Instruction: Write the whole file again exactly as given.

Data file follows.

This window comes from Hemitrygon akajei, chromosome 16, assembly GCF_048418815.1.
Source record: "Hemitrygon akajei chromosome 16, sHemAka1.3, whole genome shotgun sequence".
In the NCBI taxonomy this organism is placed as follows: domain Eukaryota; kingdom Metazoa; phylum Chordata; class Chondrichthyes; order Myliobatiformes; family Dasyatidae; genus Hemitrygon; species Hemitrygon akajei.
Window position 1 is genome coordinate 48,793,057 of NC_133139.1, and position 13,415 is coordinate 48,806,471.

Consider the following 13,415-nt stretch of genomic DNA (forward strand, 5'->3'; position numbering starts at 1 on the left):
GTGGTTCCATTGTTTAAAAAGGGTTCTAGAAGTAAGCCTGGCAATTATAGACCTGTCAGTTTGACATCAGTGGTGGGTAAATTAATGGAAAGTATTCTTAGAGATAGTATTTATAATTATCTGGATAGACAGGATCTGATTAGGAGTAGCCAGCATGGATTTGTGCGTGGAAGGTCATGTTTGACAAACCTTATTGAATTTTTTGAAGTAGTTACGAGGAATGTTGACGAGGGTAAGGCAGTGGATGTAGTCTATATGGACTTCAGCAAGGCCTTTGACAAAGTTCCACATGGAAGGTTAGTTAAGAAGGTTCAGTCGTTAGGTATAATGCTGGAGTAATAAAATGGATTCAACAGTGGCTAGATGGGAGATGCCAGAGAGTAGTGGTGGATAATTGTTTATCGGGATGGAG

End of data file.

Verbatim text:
This window comes from Hemitrygon akajei, chromosome 16, assembly GCF_048418815.1.
Source record: "Hemitrygon akajei chromosome 16, sHemAka1.3, whole genome shotgun sequence".
In the NCBI taxonomy this organism is placed as follows: domain Eukaryota; kingdom Metazoa; phylum Chordata; class Chondrichthyes; order Myliobatiformes; family Dasyatidae; genus Hemitrygon; species Hemitrygon akajei.
Window position 1 is genome coordinate 48,793,057 of NC_133139.1, and position 13,415 is coordinate 48,806,471.

Consider the following 13,415-nt stretch of genomic DNA (forward strand, 5'->3'; position numbering starts at 1 on the left):
GTGGTTCCATTGTTTAAAAAGGGTTCTAGAAGTAAGCCTGGCAATTATAGACCTGTCAGTTTGACATCAGTGGTGGGTAAATTAATGGAAAGTATTCTTAGAGATAGTATTTATAATTATCTGGATAGACAGGATCTGATTAGGAGTAGCCAGCATGGATTTGTGCGTGGAAGGTCATGTTTGACAAACCTTATTGAATTTTTTGAAGTAGTTACGAGGAATGTTGACGAGGGTAAGGCAGTGGATGTAGTCTATATGGACTTCAGCAAGGCCTTTGACAAAGTTCCACATGGAAGGTTAGTTAAGAAGGTTCAGTCGTTAGGTATAATGCTGGAGTAATAAAATGGATTCAACAGTGGCTAGATGGGAGATGCCAGAGAGTAGTGGTGGATAATTGTTTATCGGGATGGAG